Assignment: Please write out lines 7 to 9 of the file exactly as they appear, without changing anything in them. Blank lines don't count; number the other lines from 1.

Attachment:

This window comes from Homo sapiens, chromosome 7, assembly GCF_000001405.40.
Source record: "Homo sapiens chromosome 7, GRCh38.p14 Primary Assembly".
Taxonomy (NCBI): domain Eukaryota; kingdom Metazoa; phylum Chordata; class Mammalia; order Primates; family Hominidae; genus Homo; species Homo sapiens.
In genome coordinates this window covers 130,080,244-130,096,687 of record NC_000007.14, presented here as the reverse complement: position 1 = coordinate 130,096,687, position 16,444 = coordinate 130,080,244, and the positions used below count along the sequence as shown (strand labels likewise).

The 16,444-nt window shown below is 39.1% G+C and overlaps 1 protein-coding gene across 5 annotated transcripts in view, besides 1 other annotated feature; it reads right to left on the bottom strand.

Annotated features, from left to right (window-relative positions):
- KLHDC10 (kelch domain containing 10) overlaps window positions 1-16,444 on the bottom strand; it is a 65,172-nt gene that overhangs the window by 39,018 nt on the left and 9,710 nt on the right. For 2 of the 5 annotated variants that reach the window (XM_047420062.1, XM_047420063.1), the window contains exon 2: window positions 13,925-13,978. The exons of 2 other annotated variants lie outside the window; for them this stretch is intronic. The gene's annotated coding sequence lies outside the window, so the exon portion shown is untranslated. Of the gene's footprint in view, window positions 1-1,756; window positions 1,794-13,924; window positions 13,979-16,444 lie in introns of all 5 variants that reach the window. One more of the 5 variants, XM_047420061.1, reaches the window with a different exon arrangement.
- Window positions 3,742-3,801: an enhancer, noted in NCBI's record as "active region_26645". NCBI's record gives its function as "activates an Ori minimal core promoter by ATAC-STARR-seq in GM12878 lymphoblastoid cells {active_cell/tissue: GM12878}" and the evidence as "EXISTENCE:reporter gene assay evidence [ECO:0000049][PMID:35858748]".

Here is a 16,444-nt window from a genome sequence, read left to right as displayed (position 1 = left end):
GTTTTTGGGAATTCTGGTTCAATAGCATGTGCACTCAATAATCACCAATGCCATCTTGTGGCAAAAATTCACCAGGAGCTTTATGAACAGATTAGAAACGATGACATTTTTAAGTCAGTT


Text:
- KLHDC10 (kelch domain containing 10) overlaps window positions 1-16,444 on the bottom strand; it is a 65,172-nt gene that overhangs the window by 39,018 nt on the left and 9,710 nt on the right. For 2 of the 5 annotated variants that reach the window (XM_047420062.1, XM_047420063.1), the window contains exon 2: window positions 13,925-13,978. The exons of 2 other annotated variants lie outside the window; for them this stretch is intronic. The gene's annotated coding sequence lies outside the window, so the exon portion shown is untranslated. Of the gene's footprint in view, window positions 1-1,756; window positions 1,794-13,924; window positions 13,979-16,444 lie in introns of all 5 variants that reach the window. One more of the 5 variants, XM_047420061.1, reaches the window with a different exon arrangement.
- Window positions 3,742-3,801: an enhancer, noted in NCBI's record as "active region_26645". NCBI's record gives its function as "activates an Ori minimal core promoter by ATAC-STARR-seq in GM12878 lymphoblastoid cells {active_cell/tissue: GM12878}" and the evidence as "EXISTENCE:reporter gene assay evidence [ECO:0000049][PMID:35858748]".

Here is a 16,444-nt window from a genome sequence, read left to right as displayed (position 1 = left end):